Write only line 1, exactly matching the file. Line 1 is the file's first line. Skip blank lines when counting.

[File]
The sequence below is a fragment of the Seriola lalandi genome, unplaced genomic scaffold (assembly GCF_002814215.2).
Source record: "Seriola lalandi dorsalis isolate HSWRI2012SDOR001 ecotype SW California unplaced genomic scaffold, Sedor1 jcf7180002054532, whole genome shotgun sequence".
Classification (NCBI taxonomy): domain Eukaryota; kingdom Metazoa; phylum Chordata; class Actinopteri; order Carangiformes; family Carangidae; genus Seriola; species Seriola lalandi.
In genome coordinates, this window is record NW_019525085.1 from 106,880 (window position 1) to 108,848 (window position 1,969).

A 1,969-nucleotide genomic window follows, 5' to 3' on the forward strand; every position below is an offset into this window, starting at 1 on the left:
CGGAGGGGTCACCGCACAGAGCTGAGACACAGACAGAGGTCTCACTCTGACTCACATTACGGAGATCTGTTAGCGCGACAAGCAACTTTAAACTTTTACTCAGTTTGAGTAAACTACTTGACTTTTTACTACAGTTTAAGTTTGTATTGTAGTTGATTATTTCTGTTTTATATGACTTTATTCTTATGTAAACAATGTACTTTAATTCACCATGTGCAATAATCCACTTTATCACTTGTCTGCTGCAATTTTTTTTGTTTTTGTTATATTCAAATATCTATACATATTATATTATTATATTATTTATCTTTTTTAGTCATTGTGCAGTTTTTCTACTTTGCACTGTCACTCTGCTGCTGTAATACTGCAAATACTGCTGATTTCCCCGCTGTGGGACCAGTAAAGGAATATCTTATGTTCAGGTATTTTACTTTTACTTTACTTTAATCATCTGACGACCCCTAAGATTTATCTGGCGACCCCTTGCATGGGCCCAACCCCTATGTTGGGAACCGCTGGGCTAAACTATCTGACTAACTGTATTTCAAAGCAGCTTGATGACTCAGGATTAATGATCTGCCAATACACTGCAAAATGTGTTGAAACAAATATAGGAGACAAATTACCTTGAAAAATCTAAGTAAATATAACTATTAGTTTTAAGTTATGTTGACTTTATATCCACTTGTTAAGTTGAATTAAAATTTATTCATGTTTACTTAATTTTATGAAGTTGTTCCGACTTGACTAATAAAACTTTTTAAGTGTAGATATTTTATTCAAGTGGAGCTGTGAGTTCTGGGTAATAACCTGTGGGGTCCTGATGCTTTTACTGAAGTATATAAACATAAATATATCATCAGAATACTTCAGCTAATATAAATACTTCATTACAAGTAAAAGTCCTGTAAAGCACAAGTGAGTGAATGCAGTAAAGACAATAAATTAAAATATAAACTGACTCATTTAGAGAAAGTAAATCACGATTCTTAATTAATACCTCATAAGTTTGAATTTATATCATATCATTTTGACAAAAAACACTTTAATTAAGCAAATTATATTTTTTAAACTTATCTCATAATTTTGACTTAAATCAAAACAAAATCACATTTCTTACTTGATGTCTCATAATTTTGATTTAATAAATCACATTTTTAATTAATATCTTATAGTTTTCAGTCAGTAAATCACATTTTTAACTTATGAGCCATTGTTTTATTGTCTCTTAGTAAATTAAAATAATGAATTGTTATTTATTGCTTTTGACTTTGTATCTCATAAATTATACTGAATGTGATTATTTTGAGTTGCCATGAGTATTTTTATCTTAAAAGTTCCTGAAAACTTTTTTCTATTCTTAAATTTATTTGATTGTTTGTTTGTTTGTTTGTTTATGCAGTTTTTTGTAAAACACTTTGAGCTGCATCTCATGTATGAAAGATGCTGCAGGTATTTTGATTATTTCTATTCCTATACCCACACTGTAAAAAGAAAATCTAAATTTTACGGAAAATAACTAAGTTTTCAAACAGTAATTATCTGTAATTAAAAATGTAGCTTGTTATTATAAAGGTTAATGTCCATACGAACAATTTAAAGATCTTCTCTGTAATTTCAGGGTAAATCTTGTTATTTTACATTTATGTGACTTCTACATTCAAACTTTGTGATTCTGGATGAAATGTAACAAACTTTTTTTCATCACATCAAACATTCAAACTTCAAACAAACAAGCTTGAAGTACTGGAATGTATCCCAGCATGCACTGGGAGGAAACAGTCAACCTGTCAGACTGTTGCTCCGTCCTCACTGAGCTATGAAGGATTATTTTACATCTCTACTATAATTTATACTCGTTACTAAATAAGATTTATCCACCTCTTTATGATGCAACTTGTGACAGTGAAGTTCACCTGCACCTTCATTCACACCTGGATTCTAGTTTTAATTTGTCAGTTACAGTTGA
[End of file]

The sequence below is a fragment of the Seriola lalandi genome, unplaced genomic scaffold (assembly GCF_002814215.2).